Protracted Thoughts on the October 27, 2014 Issue of The New Yorker

The cover this week is spot on,
“Fun and Games in Congress” the artist
titled it, with quite the cast of characters:
The Hatter is there (yes, still quite mad), dispensing
copies of the Constitution which Bozo
proceeds to deface and the Jester, motley fool
that he is, stamps with a “NO” while wielding
his gavel. Batman’s Joker is in the house
and playing with a stacked deck, the white collar
criminal looks good in his orange and black stripes
while Rich Uncle Pennybags kicks back with a big cigar.
The lady is quite astute in the art of snake charming,
knowing the real trick is to pull their fangs
before you play them a tune.
Yes, it is all fun and games until…until you read
what is inside.

Not being from, or even an infrequent visitor to,
New York, I skip over the Goings On About Town
and land in the Talk Of The Town, where one
contributor is naive enough to believe
our representative woes could be solved
by voting in a more diverse crowd,
as if women or blacks or hispanics or asians
would be less susceptible to the corruption
of power and money than the current
ensemble of rich white men.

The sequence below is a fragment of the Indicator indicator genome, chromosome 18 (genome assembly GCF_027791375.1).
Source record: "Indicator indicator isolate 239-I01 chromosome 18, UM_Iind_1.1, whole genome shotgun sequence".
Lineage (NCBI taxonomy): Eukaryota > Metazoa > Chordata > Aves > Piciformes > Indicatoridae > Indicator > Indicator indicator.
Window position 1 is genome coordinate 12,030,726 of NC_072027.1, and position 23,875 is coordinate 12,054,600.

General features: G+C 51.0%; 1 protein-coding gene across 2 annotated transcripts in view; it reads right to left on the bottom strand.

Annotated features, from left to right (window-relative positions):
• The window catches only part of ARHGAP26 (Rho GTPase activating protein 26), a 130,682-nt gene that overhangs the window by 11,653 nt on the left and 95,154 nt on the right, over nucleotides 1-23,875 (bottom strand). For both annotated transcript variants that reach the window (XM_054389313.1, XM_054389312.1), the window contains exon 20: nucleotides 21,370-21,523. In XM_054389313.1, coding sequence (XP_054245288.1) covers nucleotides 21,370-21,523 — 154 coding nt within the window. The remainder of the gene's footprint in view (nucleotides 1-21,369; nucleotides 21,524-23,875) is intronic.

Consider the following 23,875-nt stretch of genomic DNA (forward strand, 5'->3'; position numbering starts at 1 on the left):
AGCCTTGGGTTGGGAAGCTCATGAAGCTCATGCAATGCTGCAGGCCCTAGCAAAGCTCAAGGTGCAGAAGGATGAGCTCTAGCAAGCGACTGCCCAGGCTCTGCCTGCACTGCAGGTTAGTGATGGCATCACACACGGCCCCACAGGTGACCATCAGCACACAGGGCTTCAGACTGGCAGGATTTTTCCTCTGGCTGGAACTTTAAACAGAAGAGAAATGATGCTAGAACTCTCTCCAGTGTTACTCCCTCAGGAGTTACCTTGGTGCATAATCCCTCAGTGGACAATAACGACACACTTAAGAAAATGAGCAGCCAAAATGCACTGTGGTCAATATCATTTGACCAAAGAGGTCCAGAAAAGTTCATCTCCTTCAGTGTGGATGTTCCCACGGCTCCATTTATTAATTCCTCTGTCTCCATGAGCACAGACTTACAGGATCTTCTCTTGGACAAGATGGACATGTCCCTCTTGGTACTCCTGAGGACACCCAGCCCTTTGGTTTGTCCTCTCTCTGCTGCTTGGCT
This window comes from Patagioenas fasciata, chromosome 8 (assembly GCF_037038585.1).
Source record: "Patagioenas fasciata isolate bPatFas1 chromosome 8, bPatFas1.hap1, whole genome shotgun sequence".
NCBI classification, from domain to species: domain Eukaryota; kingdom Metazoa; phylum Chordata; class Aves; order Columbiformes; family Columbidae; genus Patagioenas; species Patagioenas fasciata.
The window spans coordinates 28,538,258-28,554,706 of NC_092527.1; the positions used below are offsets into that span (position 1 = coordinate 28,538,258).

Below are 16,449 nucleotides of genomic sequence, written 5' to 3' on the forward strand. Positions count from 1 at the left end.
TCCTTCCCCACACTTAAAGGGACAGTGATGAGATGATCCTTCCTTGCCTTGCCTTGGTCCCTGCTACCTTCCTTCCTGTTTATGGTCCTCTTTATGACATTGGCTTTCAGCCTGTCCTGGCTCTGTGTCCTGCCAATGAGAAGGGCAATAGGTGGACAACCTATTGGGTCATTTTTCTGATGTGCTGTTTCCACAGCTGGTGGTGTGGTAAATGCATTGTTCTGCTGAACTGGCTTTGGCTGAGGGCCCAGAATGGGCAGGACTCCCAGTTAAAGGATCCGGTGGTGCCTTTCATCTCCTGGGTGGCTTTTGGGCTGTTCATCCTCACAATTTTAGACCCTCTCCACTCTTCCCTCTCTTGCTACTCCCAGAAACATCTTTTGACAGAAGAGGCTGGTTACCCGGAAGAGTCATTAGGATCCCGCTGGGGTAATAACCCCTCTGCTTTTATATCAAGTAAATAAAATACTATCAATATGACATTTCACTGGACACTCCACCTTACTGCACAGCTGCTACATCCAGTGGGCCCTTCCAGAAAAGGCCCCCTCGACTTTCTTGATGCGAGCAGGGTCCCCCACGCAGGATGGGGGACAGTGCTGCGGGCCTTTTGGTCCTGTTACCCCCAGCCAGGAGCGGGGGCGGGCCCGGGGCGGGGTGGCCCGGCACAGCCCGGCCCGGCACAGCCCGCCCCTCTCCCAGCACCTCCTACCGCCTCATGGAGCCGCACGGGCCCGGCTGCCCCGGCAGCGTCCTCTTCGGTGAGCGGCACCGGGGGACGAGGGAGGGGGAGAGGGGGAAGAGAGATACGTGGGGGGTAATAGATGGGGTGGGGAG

Continuing with the political theme…Jeffrey
Tobin goes into great (incessant, protracted,
never-ending) detail on the subject on appointing
judges, which, it turns out, is perhaps the most
important aspect of politics, and one the voting public
understands the least. Oh, but the politician
understands, control of the judiciary through
the lifetime appointment of judges extends
the reach and power of the Party, and, after all,
being right is not so important when you have enough
votes to validate (rubber-stamp) your actions.

Abortion, too, gets an article. We can never miss
a chance to inject the subject into the debate,
especially just before an election. The information
is bland in presentation, and there is really
nothing new to argue, the inanities
and hypocrisies of those presenting the arguments
on both sides are enough to make one wish
for a vacuum tube to be inserted into your skull.

Ebola, of course, must get an article, mustn’t stray
from the mainstream. The dissertation attempts
to humanize the epidemic in a very scientific way,
because it is critically important for us to understand
the dimensions of an ebola particle and how it
compares to the size of a human hair. Unfortunately,
the only thing I can think about while reading
the article is to wonder if the Harvard genomics
scientist always wears the low cut top with the knee-high
leather boots and really tight jeans to work,
or only on days when a photographer from
the New Yorker is going to be there?

There was some good news amidst
the miasma: Billy Joel said he needs
to get to know more poets.

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Filed under Poetry

Some of what I write is true, some is fiction; most is merely possibility.

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